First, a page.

Kyle MacDonnell: TV’s Forgotten Star – Part 1

NOTE: The full version of this article was published in December 2014 and can be found here.

In the late 1940s, stage actress and singer Kyle MacDonnell became one of television’s very first stars, earning the nickname Miss Television and wide praise from critics. Between 1948 and 1951 she hosted a number of shows and made guest appearances on many others. She took a break from show business in 1951 to have a baby and her television career never recovered. When she died in 2004, her role as a television pioneer had been all but forgotten.

The first part of this article covers Kyle’s early life and the beginnings of her career on stage, her move to the small screen and her first television show on NBC.

Early Life

Kyle MacDonnell was born on May 13th, 1922 in Austin, Texas to George and Donna MacDonnell. Her great-great-grandfather was Edward Burleson, who served as vice-president of the Republic of Texas from 1841 to 1844. Kyle was a family name on her father’s side.

When she was five, her family moved to Larned, Kansas. She later attended the Ward-Belmont School for Women in Nashville, Tennessee. Around the age of 16, Kyle contracted tuberculosis and was confined to her bedroom for close to four years. During her bedridden years she began to develop her musical skills, listening to the radio every night and learning to imitate the styles of various singers.

After recovering from her illness, Kyle enrolled at Kansas State College and later returned to Ward-Belmont for post-graduate work. It was there that some of her classmates entered her into a contest to pick Miss Air Transport Command. One of the judges was Harry Conover, owner of the famous Conover Modeling Agency in New York City. She won the contest and Conover suggested she become a model.

Kyle demurred, more interested in a career as a singer. In November 1945, she was in New York City to watch the annual Army-Notre Dame football game and ran into Conover at a party. He again offered her a modeling contract and this time she accepted it.

Kyle Gets Her Start

Her modeling career paid the bills. “My teeth and my feet kept me from starving,” she recalled in 1951. “I posed for toothpaste ads and shoe ads.” In December 1945, Kyle was chosen Miss San Antonio by the Texas Club of New York to celebrate the 100th anniversary of Texas becoming a state. In July 1946, she participated in a contest to find the best feet among New York City models and was a runner up.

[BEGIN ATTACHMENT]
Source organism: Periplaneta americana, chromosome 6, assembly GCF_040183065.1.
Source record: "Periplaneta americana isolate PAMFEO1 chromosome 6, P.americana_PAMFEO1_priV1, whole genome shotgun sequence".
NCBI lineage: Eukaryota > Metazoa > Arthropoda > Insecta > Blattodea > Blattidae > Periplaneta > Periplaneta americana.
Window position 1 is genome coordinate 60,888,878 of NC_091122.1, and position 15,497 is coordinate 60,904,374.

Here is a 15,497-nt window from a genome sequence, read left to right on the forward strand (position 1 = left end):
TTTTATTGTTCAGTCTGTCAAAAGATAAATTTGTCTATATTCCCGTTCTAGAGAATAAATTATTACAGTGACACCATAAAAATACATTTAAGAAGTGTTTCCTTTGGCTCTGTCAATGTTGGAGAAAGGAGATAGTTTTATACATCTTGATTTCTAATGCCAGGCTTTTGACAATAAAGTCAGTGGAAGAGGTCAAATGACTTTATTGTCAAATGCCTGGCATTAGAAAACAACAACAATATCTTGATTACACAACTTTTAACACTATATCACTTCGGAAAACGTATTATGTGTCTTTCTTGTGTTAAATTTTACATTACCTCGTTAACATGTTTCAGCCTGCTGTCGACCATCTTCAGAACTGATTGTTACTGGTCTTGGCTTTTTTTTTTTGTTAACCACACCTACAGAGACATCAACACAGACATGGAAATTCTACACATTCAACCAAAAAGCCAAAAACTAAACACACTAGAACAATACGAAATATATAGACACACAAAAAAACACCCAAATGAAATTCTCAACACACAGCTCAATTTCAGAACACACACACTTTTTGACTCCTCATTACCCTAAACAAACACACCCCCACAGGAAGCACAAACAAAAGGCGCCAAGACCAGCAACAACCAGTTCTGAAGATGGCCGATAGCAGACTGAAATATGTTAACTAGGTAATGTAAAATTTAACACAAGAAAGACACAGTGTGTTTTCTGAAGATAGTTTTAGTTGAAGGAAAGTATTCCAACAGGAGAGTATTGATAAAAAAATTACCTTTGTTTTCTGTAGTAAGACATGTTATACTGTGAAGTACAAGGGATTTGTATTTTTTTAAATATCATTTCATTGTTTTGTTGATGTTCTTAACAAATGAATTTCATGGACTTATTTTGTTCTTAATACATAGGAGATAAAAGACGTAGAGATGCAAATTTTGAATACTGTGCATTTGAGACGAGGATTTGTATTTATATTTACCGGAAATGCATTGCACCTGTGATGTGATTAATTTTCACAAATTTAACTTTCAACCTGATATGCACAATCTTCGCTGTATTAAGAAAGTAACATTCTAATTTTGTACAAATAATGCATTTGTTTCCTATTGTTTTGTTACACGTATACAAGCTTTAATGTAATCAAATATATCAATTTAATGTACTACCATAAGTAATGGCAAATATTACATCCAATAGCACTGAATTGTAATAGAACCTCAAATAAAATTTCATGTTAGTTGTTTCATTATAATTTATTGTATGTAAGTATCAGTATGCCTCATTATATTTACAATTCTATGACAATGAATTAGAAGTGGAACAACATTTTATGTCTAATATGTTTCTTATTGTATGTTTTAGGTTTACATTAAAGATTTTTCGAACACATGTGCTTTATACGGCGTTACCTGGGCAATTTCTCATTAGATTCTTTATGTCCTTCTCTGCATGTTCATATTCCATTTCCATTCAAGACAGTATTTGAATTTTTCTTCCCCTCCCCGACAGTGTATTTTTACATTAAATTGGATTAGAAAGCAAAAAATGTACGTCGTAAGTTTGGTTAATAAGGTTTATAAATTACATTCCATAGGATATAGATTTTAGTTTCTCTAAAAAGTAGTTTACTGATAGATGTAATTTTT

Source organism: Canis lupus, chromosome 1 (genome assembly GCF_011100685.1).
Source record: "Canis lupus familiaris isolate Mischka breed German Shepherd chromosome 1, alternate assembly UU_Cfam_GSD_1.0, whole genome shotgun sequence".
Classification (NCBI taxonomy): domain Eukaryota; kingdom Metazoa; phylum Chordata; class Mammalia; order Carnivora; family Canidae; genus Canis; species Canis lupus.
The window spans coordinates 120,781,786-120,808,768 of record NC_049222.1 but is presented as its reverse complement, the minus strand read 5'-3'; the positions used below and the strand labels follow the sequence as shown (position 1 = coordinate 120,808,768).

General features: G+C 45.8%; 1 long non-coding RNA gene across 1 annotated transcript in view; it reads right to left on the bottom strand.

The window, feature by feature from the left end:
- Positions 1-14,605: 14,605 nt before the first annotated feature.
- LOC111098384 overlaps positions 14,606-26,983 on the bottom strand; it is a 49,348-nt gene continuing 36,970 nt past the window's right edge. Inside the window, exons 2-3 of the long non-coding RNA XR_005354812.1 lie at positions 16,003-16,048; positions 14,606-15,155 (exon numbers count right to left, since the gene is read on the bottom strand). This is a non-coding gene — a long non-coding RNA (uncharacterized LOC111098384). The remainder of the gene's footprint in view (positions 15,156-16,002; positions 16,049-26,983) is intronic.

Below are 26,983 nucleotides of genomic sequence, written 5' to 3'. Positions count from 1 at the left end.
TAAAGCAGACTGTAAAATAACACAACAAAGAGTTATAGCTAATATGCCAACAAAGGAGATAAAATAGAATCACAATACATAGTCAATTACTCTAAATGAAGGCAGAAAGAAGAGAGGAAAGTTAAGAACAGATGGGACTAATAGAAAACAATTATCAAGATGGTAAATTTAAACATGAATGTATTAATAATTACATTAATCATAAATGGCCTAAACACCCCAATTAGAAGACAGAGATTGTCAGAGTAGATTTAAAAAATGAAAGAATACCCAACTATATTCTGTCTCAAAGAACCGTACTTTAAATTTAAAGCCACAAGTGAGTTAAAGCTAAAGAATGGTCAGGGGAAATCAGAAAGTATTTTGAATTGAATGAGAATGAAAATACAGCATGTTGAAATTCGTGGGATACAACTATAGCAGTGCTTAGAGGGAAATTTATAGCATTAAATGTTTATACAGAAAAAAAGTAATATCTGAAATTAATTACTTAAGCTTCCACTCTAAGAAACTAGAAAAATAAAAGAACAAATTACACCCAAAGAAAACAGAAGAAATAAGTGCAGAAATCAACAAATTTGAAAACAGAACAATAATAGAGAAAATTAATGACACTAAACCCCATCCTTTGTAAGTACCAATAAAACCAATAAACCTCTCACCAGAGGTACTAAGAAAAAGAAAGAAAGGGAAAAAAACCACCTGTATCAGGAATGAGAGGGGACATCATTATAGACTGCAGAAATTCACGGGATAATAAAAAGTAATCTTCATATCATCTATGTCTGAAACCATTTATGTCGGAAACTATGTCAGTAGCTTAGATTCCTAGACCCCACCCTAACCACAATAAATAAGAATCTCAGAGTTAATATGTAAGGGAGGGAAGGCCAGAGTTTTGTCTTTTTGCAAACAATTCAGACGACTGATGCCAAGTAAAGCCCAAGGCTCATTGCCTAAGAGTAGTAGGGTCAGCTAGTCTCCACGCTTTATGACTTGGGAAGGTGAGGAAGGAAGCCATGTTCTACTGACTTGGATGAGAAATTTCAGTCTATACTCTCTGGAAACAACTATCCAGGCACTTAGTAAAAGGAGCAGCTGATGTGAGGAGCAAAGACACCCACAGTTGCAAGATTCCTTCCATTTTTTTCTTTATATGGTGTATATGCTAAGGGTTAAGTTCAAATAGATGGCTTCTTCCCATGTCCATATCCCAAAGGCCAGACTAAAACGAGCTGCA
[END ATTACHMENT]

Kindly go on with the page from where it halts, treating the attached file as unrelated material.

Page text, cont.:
Kyle MacDonnell During Her Modeling Years, Date Unknown

Later that year, Kyle got a small role in the Broadway musical Park Avenue, reportedly due to producer Max Gordon seeing her in a toothpaste ad (she would later credit a theatrical agent for securing the role). The musical was written by George S. Kaufman and Nunnally Johnson, with music by Arthur Schwartz and lyrics by Ira Gershwin.

Park Avenue opened on November 6th, 1946. Despite its pedigree, the production was not a success, and closed after 72 performances on January 4th, 1947. It was Gershwin’s last work for Broadway but for Kyle MacDonnell it was her big break. She was signed to a six-month movie contract with Warner Brothers in May 1947, turning down offers from three Broadway plays, and moved to Hollywood.

Shortly thereafter, she was given her first role, a small part in That Hagen Girl starring Shirley Temple and Ronald Reagan (originally titled Mary Hagen). To prepare for the role and to learn more about acting, Kyle studied with dramatic coaches to learn diction. She told John L. Scott of The Los Angeles Times she didn’t know if she’d make it in the movies, and worried about what she’d do if she didn’t:

My contract has six-month options. October will tell the story whether the powers-that-be feel I have a good chance as a film player, or not. The only trouble is that I would like to take up offers to do either ‘Allegro’ or ‘Auld Lang Syne’ in New York–and they will probably be fully cast by October. So here’s hoping I make the grade in pictures.

I have noticed that several of the newer people in films have famous sponsors. I have none. While John F. Royal, the radio executive, is a good friend of the family, his medium is not, unfortunately, movies.

Hedging her bets, Kyle got a part in another musical while on the West Coast waiting to become a movie star, appearing in the Los Angeles Civic Light Opera’s production of Louisiana Purchase, which opened in July 1947. It was a smart move. Her role in That Hagen Girl wound up being cut from the film. “You might have seen me in a single scene,” she said later, “if you watched closely and didn’t blink.” Her movie career was over before it started.

Later that year, she flew back to New York City to audition for a role in Make Mine Manhattan, a new Broadway revue starring Sid Caesar. She got the part of a singing ingenue and was back on Broadway. Make Mine Manhattan opened on January 15th, 1948.